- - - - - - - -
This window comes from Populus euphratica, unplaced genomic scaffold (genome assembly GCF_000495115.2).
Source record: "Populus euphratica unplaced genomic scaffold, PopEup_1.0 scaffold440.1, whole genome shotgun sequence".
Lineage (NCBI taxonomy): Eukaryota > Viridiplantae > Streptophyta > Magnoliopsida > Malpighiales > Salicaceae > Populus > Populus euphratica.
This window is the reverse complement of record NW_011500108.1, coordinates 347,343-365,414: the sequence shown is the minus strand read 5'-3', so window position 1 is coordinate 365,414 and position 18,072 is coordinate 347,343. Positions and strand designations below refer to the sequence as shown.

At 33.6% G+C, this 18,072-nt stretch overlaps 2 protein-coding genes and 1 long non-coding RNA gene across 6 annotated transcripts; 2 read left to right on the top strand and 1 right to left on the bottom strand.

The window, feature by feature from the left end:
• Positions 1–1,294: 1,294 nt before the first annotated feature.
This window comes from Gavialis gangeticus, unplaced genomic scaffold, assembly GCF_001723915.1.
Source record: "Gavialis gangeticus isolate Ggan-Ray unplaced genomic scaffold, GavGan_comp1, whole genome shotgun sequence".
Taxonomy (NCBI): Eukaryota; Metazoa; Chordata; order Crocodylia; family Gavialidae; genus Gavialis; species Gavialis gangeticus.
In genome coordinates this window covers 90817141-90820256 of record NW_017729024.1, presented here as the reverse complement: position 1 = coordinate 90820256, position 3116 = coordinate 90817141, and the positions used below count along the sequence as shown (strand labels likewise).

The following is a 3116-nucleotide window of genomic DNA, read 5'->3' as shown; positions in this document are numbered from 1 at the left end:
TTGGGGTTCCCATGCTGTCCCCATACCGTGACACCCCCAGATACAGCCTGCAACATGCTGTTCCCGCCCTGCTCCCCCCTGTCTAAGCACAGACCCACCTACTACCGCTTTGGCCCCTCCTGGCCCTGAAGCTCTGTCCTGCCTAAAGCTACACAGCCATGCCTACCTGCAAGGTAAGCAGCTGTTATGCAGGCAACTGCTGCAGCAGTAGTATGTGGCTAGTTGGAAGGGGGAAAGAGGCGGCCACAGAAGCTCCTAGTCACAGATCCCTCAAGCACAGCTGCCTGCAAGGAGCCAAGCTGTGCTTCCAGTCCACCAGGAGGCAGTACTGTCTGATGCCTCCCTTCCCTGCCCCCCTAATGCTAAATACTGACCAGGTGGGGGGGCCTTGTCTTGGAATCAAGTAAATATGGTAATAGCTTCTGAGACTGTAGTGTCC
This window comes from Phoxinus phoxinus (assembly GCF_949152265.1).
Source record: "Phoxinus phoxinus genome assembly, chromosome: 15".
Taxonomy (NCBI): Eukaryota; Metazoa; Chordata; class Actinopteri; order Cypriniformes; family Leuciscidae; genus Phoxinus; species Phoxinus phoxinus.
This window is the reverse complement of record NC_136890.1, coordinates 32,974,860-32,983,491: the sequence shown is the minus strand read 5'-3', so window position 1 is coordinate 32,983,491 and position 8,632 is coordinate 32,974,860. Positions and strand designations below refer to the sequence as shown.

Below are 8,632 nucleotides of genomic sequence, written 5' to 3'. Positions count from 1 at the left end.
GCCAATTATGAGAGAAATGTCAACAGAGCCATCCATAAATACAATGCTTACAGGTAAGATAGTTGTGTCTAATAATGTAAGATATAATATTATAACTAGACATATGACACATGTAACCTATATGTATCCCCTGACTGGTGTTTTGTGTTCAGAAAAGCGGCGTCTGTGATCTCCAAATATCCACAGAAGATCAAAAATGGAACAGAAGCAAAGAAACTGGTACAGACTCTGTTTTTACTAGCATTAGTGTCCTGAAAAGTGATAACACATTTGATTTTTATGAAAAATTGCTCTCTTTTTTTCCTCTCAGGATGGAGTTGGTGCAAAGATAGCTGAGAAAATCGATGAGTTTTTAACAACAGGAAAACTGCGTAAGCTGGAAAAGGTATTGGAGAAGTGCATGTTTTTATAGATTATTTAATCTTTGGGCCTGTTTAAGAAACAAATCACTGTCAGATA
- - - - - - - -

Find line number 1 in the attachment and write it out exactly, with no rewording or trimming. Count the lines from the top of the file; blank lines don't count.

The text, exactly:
This window comes from Populus euphratica, unplaced genomic scaffold (genome assembly GCF_000495115.2).